The Google Maps option will be available on all current Turn-by-Turn capable GM vehicles starting with the 2006 model year and also will integrate with OnStar Destination Download to send destinations directly to the vehicle's screen-based navigation system.

This follows last month's announcement in which OnStar and Google demonstrated mobile mapping and location functions for the Chevrolet Volt electric vehicle that leverage the Google Android platform.

For the 2011 model year, OnStar Directions and Connections service is standard on all OnStar-equipped, GM retail vehicles. General Motors is the only auto manufacturer to offer navigation standard across all price points and all vehicle segments. Since launch, OnStar has delivered more than 54 million Turn-by-Turn Navigation routes, currently averaging more than 1.4 million per month.

OnStar, the leading provider of in-vehicle safety, security and communication services, also announced today that it has been honored with the Best Use of Telemetric Technology in the Public Sector award at the Telemetric Update conference in Detroit.


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  • 24 Comments
      • 4 Years Ago
      Good idea but I sure hope you can look up the address with an OnStar tech because it must be hell to find a specific location using only the radio buttons and no real screen.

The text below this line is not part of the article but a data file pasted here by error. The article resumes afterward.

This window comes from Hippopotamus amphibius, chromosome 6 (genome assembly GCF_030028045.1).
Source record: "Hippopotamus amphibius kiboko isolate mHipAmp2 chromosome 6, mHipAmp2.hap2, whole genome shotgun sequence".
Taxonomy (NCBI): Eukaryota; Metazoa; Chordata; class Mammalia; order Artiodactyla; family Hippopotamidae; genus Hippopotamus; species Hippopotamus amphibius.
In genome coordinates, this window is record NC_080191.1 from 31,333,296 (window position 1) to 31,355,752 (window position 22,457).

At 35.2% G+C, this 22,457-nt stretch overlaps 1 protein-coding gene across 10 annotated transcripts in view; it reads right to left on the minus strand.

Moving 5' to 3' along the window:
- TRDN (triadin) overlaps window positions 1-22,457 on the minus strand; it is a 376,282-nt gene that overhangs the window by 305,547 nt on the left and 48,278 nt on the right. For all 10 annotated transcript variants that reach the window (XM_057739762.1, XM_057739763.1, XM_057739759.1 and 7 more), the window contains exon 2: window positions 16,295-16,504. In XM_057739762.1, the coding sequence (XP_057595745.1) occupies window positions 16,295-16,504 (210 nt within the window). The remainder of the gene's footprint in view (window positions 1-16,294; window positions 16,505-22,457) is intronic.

I'll keep my Garmin for now.
        • 4 Years Ago
        Can you say, "voice recognition"? I knew you could! SYNC TDI will lookup that address and get directions for you by voice command with your hands on the wheel.
        • 4 Years Ago
        Yeah, like the Ford you pick a destination on your home computer or mobile device with google maps and then have it tell your car (through OnStar) to direct you there. And then it does. No fiddling with the head unit needed at all.

        It's not perfect but for low-end cars it's a very cost-effective solution. Which is why Ford and GM have latched onto it.
      • 4 Years Ago
      Both systems have their virtues, and vices. OnStar costs money, Sync is free (on monthly fees). OnStar has some owner-assist functions Ford does not (such as door unlock or stolen vehicle kill).